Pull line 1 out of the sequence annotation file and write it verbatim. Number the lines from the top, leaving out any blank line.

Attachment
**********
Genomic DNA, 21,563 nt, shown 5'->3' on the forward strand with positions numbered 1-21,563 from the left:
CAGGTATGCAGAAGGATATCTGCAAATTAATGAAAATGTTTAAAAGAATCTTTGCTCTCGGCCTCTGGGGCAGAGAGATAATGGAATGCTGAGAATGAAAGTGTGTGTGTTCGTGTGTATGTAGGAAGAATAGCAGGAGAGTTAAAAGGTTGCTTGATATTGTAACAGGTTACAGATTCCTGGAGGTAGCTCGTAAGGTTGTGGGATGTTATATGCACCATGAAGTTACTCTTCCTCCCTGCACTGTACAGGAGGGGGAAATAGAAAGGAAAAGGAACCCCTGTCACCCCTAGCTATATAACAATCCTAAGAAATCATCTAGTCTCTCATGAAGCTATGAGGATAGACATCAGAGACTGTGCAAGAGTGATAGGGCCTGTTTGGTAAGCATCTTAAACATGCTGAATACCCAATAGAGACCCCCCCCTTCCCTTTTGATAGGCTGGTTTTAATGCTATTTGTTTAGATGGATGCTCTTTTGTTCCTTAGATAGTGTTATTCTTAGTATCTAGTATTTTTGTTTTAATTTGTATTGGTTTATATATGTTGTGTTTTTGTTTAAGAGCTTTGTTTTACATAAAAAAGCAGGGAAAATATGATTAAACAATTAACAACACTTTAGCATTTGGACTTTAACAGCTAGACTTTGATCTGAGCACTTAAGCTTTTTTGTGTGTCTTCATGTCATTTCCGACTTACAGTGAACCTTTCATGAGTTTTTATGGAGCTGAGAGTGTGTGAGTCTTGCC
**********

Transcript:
Genomic DNA, 21,563 nt, shown 5'->3' on the forward strand with positions numbered 1-21,563 from the left: